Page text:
Cell phone batteries often heat up and, at times, can burst into flames. In most cases, the culprit behind such incidents can be traced back to lithium batteries. Despite providing long-lasting electric currents that can keep devices powered up, lithium batteries can internally short circuit, heating up the device.
Researchers at Texas A&M University have invented a technology that can prevent lithium batteries from heating and failing. Their carbon nanotube design for the battery's conductive plate, called the anode, enables the safe storage of a large quantity of lithium ions, thereby reducing the risk of fire.
Further, they said that their new anode architecture will help lithium batteries charge faster than current commercially available batteries.
"We have designed the next generation of anodes for lithium batteries that are efficient at producing large and sustained currents needed to quickly charge devices," said Juran Noh, a material sciences graduate student in Dr. Choongho Yu's laboratory in the J. Mike Walker '66 Department of Mechanical Engineering.
"Also, this new architecture prevents lithium from accumulating outside the anode, which over time can cause unintended contact between the contents of the battery's two compartments, which is one of the major causes of device explosions."
Their results are published in the March issue of the journal Nano Letters.
When lithium batteries are in use, charged particles move between the battery's two compartments. Electrons given up by lithium atoms move from one side of the battery to the other. On the other hand, lithium ions travel the other direction. When charging the battery, lithium ions and electrons go back to their original compartments.
Hence, the property of the anode, or the electrical conductor that houses lithium ions within the battery, plays a decisive role in the battery's properties. A commonly used anode material is graphite. In these anodes, lithium ions are inserted between layers of graphite.
However, Noh said this design limits the amount of lithium ions that can be stored within the anode and even requires more energy to pull the ions out of the graphite during charging.
These batteries also have a more insidious problem. Sometimes lithium ions do not evenly deposit on the anode. Instead, they accumulate on the anode's surface in chunks, forming tree-like structures, called dendrites.
Over time, the dendrites grow and eventually pierce through the material that separates the battery's two compartments. This breach causes the battery to short circuit and can set the device ablaze. Growing dendrites also affect the battery's performance by consuming lithium ions, rendering them unavailable for generating a current.
Noh said another anode design involves using pure lithium metal instead of graphite. Compared to graphite anodes, those with lithium metal have a much higher energy content per unit mass or energy density. But they too can fail in the same catastrophic way due to the formation of dendrites.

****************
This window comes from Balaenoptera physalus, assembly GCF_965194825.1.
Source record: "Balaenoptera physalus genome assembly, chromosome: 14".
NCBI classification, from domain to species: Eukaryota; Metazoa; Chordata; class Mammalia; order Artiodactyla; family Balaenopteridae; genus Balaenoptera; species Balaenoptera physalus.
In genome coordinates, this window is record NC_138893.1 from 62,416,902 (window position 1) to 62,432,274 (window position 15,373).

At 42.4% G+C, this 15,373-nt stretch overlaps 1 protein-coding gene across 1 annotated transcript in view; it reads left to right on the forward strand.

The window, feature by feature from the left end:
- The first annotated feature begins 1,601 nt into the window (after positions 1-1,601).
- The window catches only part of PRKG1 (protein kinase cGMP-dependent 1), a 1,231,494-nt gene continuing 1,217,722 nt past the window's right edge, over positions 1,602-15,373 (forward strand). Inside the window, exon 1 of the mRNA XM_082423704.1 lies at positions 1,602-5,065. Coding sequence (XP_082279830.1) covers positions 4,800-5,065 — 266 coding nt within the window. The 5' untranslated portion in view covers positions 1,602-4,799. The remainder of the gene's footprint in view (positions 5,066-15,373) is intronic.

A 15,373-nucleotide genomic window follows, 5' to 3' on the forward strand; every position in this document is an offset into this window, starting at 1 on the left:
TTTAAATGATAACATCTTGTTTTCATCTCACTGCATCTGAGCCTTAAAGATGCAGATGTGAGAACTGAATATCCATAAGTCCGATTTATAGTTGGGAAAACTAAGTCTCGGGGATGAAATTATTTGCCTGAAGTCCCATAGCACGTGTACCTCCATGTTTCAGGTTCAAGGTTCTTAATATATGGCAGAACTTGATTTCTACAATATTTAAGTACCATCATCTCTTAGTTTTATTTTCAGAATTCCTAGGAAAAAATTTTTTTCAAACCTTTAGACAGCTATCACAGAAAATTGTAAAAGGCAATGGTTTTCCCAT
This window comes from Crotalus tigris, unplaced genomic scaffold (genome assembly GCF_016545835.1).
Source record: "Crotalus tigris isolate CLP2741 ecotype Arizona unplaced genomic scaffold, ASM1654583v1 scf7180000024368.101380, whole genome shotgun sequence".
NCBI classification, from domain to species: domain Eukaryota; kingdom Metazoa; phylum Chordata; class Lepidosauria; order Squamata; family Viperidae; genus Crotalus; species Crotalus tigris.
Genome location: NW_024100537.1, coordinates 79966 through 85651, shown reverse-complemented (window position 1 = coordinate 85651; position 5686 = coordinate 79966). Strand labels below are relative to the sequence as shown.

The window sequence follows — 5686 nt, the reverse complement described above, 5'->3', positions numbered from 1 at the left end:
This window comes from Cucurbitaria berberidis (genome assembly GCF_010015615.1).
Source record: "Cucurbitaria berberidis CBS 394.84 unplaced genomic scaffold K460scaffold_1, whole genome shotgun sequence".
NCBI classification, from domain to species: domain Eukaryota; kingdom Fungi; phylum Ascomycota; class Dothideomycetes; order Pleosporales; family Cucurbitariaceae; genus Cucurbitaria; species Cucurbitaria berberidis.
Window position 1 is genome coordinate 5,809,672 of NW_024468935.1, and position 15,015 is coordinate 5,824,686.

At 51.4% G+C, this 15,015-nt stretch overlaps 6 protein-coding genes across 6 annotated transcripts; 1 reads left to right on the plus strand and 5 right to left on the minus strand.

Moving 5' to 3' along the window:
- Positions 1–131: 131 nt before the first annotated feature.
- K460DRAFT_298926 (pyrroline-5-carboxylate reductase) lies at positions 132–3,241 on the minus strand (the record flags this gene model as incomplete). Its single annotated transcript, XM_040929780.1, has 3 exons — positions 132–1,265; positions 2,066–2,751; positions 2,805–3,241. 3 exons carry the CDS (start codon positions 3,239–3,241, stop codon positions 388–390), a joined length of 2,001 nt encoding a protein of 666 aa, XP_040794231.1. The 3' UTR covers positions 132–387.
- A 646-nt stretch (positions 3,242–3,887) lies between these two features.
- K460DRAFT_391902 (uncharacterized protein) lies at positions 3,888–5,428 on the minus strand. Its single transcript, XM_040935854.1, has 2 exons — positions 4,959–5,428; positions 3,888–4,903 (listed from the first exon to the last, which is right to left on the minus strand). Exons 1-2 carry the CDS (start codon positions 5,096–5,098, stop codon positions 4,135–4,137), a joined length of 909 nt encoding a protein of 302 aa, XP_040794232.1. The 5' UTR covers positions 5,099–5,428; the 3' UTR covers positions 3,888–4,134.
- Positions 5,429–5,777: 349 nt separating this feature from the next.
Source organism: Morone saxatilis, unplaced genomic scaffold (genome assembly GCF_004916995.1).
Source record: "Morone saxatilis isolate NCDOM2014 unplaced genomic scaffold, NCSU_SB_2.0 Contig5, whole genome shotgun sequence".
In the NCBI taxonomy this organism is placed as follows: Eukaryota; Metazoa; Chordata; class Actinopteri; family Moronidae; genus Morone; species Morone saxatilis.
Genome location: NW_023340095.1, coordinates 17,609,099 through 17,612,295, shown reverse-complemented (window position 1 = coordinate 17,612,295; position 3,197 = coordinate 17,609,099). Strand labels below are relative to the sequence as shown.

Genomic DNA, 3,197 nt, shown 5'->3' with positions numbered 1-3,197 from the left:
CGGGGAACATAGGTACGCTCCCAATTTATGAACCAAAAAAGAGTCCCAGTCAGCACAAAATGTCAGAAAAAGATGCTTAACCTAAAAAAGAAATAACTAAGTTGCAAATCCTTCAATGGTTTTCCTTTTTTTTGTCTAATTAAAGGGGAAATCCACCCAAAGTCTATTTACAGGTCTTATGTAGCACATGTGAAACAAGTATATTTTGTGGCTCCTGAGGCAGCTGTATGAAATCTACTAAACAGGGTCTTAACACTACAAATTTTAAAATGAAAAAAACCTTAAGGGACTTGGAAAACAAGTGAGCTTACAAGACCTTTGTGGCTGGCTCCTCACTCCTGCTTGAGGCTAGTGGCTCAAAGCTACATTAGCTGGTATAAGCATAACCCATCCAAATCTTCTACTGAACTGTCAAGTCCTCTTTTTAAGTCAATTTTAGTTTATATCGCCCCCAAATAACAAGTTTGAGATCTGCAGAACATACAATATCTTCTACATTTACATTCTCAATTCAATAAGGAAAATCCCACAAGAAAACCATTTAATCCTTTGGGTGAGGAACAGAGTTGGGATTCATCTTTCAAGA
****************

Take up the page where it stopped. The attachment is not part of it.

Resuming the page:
To address this problem, Noh and her teammates designed anodes using highly conductive, lightweight materials called carbon nanotubes. These carbon nanotube scaffolds contain spaces or pores for lithium ions to enter and deposit. However, these structures do not bind to lithium ions favorably.
Hence, they made two other carbon nanotube anodes with slightly different surface chemistry -- one laced with an abundance of molecular groups that can bind to lithium ions and another that had the same molecular groups but in a smaller quantity. With these anodes, they built batteries to test the propensity to form dendrites.
As expected, the researchers found that scaffolds made with just carbon nanotubes did not bind to lithium ions well. Consequently, there was almost no dendrite formation, but the battery's ability to produce large currents was also compromised. On the other hand, scaffolds with an excess of binding molecules formed many dendrites, shortening the battery's lifetime.
However, the carbon nanotube anodes with an optimum quantity of the binding molecules prevented the formation of dendrites. In addition, a vast quantity of lithium ions could bind and spread along the scaffold's surface, thereby boosting the battery's ability to produce large, sustained currents.
"When the binding molecular groups are abundant, lithium metal clusters made from lithium ions end up just clogging the pores on the scaffolds," said Noh. "But when we had just the right amount of these binding molecules, we could 'unzip' the carbon nanotube scaffolds at just certain places, allowing lithium ions to come through and bind on to the entire surface of the scaffolds rather than accumulate on the outer surface of the anode and form dendrites."
Noh said that their top-performing anodes handle currents five times more than commercially-available lithium batteries. She noted this feature is particularly useful for large-scale batteries, such as those used in electric cars, that require quick charging.
"Building lithium metal anodes that are safe and have long lifetimes has been a scientific challenge for many decades," said Noh. "The anodes we have developed overcome these hurdles and are an important, initial step toward commercial applications of lithium metal batteries."
Other contributors to this research include Jian Tan from the mechanical engineering department; and Digvijay Rajendra Yadav, Peng Wu and Dr. Kelvin Xie in the materials science and engineering department.